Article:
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What is an Estuary?


An estuary is a partially enclosed body of water formed where freshwater from rivers and streams flows into the ocean, mixing with the salty sea water. Estuaries and the lands surrounding them are places of transition from land to sea, and from fresh to salt water. Although influenced by the tides, estuaries are protected from the full force of ocean waves, winds, and storms by the reefs, barrier islands, or fingers of land, mud, or sand that define an estuary's seaward boundary. Estuaries come in all shapes and sizes and go by many different names, often known as bays, lagoons, harbors, inlets, or sounds. (Note not all water bodies by those names are necessarily estuaries. The defining feature of an estuary is the mixing of fresh and salt water, not the name.) Some familiar examples of estuaries include San Francisco Bay, Puget Sound, Chesapeake Bay, Boston Harbor, and Tampa Bay.

The tidal, sheltered waters of estuaries support unique communities of plants and animals, specially adapted for life at the margin of the sea. Estuarine environments are among the most productive on earth, creating more organic matter each year than comparably-sized areas of forest, grassland, or agricultural land (1). Many different habitat types are found in and around estuaries, including shallow open waters, freshwater and salt marshes, sandy beaches, mud and sand flats, rocky shores, oyster reefs, mangrove forests, river deltas, tidal pools, sea grass and kelp beds, and wooded swamps.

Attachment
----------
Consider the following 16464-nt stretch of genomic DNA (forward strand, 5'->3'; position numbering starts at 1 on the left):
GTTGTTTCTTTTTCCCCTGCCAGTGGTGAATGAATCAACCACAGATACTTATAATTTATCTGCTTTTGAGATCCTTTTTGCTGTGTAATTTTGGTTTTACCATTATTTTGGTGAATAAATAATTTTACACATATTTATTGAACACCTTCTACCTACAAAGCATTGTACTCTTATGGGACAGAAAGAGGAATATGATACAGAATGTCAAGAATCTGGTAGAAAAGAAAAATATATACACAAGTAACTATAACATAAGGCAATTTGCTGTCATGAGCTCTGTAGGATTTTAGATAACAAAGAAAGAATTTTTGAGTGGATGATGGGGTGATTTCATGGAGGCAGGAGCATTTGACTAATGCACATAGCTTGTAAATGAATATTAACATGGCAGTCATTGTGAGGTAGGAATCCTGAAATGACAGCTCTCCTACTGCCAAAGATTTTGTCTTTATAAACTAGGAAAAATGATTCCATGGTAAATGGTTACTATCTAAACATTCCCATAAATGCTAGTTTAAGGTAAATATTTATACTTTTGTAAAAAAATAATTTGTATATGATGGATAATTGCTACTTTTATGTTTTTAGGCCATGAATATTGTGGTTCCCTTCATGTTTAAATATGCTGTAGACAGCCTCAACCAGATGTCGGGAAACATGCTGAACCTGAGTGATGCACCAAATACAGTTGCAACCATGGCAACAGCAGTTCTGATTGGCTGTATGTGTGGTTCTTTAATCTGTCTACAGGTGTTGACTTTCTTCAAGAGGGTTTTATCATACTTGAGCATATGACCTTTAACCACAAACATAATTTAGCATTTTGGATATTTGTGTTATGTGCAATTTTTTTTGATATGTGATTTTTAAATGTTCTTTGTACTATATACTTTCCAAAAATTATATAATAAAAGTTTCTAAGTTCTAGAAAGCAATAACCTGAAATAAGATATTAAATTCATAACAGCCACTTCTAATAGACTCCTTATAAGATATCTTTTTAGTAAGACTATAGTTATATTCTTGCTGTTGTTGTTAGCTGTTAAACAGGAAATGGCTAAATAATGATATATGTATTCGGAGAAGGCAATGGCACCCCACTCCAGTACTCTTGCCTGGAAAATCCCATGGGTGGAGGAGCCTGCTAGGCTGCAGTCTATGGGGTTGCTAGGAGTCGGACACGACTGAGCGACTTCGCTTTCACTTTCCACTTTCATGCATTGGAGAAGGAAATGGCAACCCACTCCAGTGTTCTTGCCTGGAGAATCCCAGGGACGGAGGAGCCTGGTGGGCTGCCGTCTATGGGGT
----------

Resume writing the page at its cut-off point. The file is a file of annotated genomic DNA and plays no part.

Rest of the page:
The productivity and variety of estuarine habitats foster a wonderful abundance and diversity of wildlife. Shore birds, fish, crabs and lobsters, marine mammals, clams and other shellfish, marine worms, sea birds, and reptiles are just some of the animals that make their homes in and around estuaries. These animals are linked to one another and to an assortment of specialized plants and microscopic organisms through complex food webs and other interactions. Estuaries are places where rivers meet the sea. They are fascinating and beautiful ecosystems distinct from all other places on earth.

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Fact Credit:
EPA U.S. Environmental Protection Agency
EPA Web Site

Further Reading
Chesapeake Bay: Nature of the Estuary: A Field Guide
by Christopher P. White


Related Web Links
Information on Estuaries
by National Estuarine Research Reserve System

Coastal Challenges
by National Safety Council





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